When Aruna was a young teenager in Sri Lanka, members of the rebel Tamil Tigers repeatedly came to her home, telling her parents that it was their duty to give a child “for the cause.” During the war, the Tamil Tigers routinely recruited children as young as 12 into their forces, sending them into frontline combat against government forces, and deploying girls like Aruna as suicide bombers.
When Aruna’s parents refused to let them take their daughter, the Tamil Tigers burned down their house. The family fled the area, but the threats continued. Finally, Aruna agreed to join. She told me, “I was afraid if I didn’t go, they would take my younger sister.” Aruna was 15.
Incredibly, until a decade ago, it was legal under international law to recruit children as young as Aruna and send them into combat. That changed 10 years ago on February 12, 2002, when a new United Nations treaty took effect, setting 18 as the minimum age for conscription or direct participation in armed conflict.
Thousands of children are still participating in armed conflicts. As a human rights researcher, I’ve heard dozens of their stories in countries like Sri Lanka, Uganda, and Burma. But what is less-well-known is the remarkable progress made in ending the use of child soldiers.
Two-thirds of the world’s countries have signed onto the UN treaty, prompting a seismic shift in how government and military leaders address the use of child soldiers. While the treaty was being negotiated in the late 1990s, I heard diplomats rationalizing the use of children by military forces. The US, too, initially opposed the treaty. But today, virtually no one defends the practice.
In 2001, the Coalition to Stop the Use of Child Soldiers identified over 30 countries where children were participating in armed conflict. Today, children are fighting in about 15. In some countries, the use of child soldiers stopped with the end of conflict. The end of civil wars in countries like Sierra Leone, Liberia, Nepal, and Sri Lanka allowed the demobilization of tens of thousands of child soldiers.
But in other cases, international muscle has made a difference. Every year the UN publishes a list of governments and armed groups that use child soldiers. The UN Security Council has threatened sanctions — including arms embargoes, asset freezes, and travel bans — against those that refuse to end the practice. As a result, 17 governments and non-state armed groups in 10 countries have signed agreements to stop recruiting children and to release children from their forces.
Until a few years ago, it was almost unheard of for an individual commander to face penalties for using child soldiers. Today, recruiting or using children under age 15 is considered a war crime, and individual commanders are being convicted and sent to prison. The Special Court for Sierra Leone convicted eight people for brutal crimes during Sierra Leone’s war. All were found guilty of using child soldiers and are serving prison sentences, ranging from 15 to 52 years. Verdicts are expected soon in the trials of Charles Taylor, the former president of Liberia, and Thomas Lubanga, a Congo militia leader who was the first person put on trial by the International Criminal Court. Both are charged with recruiting and using child soldiers. These trials attach an added stigma to child recruiters: that of war criminal.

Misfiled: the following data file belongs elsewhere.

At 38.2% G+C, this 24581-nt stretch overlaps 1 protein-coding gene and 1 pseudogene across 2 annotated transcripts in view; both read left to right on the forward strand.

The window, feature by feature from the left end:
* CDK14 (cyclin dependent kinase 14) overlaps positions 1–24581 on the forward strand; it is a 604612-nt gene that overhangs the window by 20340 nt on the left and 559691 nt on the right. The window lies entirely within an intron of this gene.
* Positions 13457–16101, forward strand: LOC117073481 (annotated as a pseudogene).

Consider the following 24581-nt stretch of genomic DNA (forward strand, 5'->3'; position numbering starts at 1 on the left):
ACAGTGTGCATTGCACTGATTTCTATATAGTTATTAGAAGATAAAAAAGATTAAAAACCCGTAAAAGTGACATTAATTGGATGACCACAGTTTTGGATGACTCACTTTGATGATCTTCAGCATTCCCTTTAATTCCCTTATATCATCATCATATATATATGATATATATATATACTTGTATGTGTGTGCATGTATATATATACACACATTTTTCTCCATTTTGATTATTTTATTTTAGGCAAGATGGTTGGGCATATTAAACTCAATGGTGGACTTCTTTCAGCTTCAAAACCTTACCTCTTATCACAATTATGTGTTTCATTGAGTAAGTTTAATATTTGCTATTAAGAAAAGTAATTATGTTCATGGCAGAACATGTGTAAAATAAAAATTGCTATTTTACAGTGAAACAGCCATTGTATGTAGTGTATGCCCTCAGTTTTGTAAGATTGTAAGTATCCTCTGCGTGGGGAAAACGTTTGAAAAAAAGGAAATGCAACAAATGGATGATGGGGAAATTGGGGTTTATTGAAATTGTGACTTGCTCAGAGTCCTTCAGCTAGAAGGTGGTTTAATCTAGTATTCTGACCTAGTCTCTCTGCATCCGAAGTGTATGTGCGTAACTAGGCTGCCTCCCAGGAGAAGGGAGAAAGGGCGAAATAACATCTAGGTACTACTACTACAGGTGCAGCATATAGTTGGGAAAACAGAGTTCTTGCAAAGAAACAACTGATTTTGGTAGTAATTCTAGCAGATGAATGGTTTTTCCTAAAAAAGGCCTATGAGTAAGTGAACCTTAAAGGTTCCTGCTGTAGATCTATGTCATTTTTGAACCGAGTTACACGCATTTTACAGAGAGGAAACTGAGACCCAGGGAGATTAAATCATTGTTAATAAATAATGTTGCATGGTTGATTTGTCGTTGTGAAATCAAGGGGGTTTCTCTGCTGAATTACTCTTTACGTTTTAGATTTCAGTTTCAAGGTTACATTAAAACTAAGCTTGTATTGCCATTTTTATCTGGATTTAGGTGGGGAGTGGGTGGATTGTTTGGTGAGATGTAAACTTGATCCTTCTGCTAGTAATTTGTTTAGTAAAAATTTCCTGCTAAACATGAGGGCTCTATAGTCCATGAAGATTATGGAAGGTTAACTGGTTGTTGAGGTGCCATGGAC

The United States is another illustration of how far we’ve come. In the late 1990s, the US was one of the few countries to oppose setting 18 as the minimum age for combat in international law. The US armed forces had long deployed 17-year-old soldiers on the battlefield and did not want to change its practices. But growing attention to the widespread use of child soldiers — including forced recruitment and exploitation of young children — persuaded the US to support strong international standards.
Not only did the US ratify the treaty and raise its deployment age to 18, but Congress adopted groundbreaking laws to cut off US military assistance to other governments that persisted in using child soldiers contrary to international law and to prosecute or deport child recruiters who come to the United States. On February 6, one of the laws was used for the first time when a US judge ordered the deportation of a former Liberian warlord living in upstate New York because of his group’s use of child soldiers during Liberia’s civil war. In addition, the Obama administration is withholding $2.7 million in foreign military financing from the government of the Democratic Republic of Congo until it ends its recruitment and use of child soldiers.
To be sure, we are a long way from eradicating the problem. Aruna escaped the Tamil Tigers, and Sri Lanka’s war has since ended. But last year, children were recruited into forces in the conflicts sparked by the Arab Spring in Yemen and Libya. In Afghanistan, an alarming increase in suicide bombings by children has involved children as young as seven. Groups like the rebel FARC in Colombia and the Lord’s Resistance Army in central Africa continue to use children with impunity and with little regard for international pressure.
The experience of the last decade, however, shows that the governments and groups still using child soldiers are increasingly considered pariahs, and that strategic pressure and the new consensus of international law can protect children from war. The challenge now is to build on the momentum that exists, and to make better use of the existing tools — including sanctions, prosecutions, and UN negotiations — to persuade the remaining outliers that children have no place in war.
Ten years after the child soldiers treaty took effect, there’s a lot to celebrate, but still a lot to be done.